Sophie Hahn rose to the occasion as she produced a scintillating performance at National Paralympic Day on Sunday.
The 18-year-old para-athlete was making her debut at the Olympic Stadium, a venue which helped inspire her to take up running after the 2012 Olympics and Paralympics.
Roared on by 30,000 supporters, Hahn clocked 13.00 seconds dead to lower her own world record and win the T38 100m at the Sainsbury’s Anniversary Games.
She ranked the experience among the best in her short career, above even her gold-medal winning exploits in 2013 when she exploded on to the scene at the IPC World Championships in France.
“It was absolutely amazing, one of the best competitions I have ever done, probably even better than Lyon,” she told the Melton Times.
“It’s not just the crowd, it’s the floodlights, the stadium – you are like an ant when you stand on the track.
“I got nervous when we got on the blocks and the crowd stopped, but after the gun went it was amazing. I had never competed in front of such a big crowd.”
The time beat her previous mark by four-hundredths of a second, and without the 1.3 headwind, Hahn would have become the first T38 female runner in history to officially break the 13-second barrier.
The Melton Brooksby College student, who has cerebral palsy, has twice dipped under the magic mark in competition this season, but both times were wind-assisted and could not be officially ratified.
She added: “It’s a quick track and I’d been working really hard on the block starts and it was one of the best starts I’ve ever had.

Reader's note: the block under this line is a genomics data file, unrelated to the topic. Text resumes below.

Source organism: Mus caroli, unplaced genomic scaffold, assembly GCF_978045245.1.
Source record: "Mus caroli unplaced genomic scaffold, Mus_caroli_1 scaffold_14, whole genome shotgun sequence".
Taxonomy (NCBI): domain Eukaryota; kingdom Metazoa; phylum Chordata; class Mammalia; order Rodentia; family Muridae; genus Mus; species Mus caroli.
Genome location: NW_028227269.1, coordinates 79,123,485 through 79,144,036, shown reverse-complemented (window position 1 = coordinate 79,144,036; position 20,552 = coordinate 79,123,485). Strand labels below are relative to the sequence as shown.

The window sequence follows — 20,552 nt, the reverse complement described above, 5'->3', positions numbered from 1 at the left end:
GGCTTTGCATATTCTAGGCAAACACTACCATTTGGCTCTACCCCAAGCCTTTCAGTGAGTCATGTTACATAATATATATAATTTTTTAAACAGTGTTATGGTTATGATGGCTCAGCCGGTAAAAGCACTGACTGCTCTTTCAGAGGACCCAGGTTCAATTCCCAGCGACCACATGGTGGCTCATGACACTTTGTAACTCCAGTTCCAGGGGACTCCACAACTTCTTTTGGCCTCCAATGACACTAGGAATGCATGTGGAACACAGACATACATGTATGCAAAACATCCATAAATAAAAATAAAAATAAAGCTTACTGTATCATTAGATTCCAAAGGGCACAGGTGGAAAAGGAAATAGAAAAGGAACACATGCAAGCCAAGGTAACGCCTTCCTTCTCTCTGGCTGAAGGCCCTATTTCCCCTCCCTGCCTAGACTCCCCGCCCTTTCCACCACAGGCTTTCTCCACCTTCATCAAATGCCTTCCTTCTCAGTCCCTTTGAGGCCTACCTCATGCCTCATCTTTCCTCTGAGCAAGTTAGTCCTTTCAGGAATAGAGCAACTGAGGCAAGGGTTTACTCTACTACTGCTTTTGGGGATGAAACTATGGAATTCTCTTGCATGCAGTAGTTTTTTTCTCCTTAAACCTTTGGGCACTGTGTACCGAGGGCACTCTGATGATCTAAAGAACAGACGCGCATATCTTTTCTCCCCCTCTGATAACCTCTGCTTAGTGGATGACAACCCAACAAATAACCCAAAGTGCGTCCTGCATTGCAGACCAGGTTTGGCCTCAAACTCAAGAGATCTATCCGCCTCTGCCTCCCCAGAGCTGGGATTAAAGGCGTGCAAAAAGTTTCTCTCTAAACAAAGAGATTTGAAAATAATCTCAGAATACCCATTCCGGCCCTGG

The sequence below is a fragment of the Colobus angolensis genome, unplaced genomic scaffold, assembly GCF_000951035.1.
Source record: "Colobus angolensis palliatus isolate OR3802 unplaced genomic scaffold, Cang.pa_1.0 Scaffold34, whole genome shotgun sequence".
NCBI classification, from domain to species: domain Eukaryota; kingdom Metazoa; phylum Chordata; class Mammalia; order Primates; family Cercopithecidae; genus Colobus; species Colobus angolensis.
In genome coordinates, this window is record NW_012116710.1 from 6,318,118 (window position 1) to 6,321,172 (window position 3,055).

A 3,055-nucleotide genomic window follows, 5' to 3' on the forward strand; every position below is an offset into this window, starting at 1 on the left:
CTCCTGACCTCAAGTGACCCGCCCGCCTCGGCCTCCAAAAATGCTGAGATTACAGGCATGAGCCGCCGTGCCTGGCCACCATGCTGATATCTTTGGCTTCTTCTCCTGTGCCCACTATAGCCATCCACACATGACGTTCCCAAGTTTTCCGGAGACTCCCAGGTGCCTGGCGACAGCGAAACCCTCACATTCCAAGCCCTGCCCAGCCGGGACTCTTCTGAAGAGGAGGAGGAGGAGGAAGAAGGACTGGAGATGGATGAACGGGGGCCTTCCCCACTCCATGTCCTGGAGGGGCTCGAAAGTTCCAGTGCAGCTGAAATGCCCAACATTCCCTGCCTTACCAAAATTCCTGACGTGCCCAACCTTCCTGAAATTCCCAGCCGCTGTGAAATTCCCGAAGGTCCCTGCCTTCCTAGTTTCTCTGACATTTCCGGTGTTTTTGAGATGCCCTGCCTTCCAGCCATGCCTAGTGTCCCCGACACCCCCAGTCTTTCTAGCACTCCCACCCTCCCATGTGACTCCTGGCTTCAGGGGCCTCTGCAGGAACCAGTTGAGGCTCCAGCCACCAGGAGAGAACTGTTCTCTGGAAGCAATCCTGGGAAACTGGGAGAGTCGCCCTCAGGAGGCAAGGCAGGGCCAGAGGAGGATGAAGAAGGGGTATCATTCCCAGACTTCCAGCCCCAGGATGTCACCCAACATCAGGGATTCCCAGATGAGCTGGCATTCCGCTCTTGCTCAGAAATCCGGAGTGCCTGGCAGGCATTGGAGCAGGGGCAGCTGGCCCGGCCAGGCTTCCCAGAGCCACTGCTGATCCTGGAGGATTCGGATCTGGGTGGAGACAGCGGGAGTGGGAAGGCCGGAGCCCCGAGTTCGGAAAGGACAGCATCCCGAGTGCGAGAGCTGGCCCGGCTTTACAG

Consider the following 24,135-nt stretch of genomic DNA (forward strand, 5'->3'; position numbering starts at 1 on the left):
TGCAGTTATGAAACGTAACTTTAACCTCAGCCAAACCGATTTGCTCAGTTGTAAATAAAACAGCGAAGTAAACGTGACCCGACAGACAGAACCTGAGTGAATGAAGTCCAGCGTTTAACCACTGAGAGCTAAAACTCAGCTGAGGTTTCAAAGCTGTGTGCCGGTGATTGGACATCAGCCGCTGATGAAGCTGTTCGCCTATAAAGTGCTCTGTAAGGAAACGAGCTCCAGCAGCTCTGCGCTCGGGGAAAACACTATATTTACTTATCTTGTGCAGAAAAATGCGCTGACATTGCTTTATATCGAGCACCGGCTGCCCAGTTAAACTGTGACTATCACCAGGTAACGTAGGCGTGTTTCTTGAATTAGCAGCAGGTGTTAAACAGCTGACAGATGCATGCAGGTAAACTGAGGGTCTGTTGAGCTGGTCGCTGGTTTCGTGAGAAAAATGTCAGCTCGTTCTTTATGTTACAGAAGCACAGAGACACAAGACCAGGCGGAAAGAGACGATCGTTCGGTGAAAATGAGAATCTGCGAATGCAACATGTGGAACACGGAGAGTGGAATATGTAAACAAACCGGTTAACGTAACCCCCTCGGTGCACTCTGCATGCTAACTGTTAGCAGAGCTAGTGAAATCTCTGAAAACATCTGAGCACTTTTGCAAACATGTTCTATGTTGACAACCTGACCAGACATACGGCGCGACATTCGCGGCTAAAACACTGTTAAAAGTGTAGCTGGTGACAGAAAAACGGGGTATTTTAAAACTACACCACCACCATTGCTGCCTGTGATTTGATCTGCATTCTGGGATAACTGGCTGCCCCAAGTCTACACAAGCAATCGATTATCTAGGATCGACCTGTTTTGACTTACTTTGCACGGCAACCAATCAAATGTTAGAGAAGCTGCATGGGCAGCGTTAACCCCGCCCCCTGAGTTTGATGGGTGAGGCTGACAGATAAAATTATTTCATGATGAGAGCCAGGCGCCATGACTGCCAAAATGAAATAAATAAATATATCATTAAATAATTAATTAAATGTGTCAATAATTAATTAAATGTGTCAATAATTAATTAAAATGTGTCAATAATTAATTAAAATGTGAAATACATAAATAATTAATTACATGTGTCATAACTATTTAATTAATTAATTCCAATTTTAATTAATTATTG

“I was sure it was going to be a good race, but didn’t know how fast it would be because of the wind and the rain.
“Without the wind I think we would have had a faster race.
“I was just concentrating on winning and didn’t look at the clock when I crossed the line, but then I looked up and saw the world record and thought ‘how did I just do that?’
“I didn’t have much time to celebrate or interact with the crowd because I had to do interviews and photos.
“You think it’s all finished, but as soon as you go around the corner there are more microphones and cameras. I don’t mind it, but sometimes it’s hard.”
The performance also laid down an important marker for the upcoming IPC World Championships in Doha as she beat one of her chief rivals Margarita Goncharova.
The Russian beat Hahn at last year’s European Championships over 100m and 400m, forcing her to settle for silver in both.
But last weekend’s performance could give her a valuable psychological edge as she seeks to defend her world 100m title in October.
“I didn’t really know what to expect. It was at the back of my mind before the race wondering how much she (Goncharova) had changed,” she said.
“It will be my second time at the Worlds, so I want to keep getting my times better, but there are some fantastic athletes there so it will be a hard race.”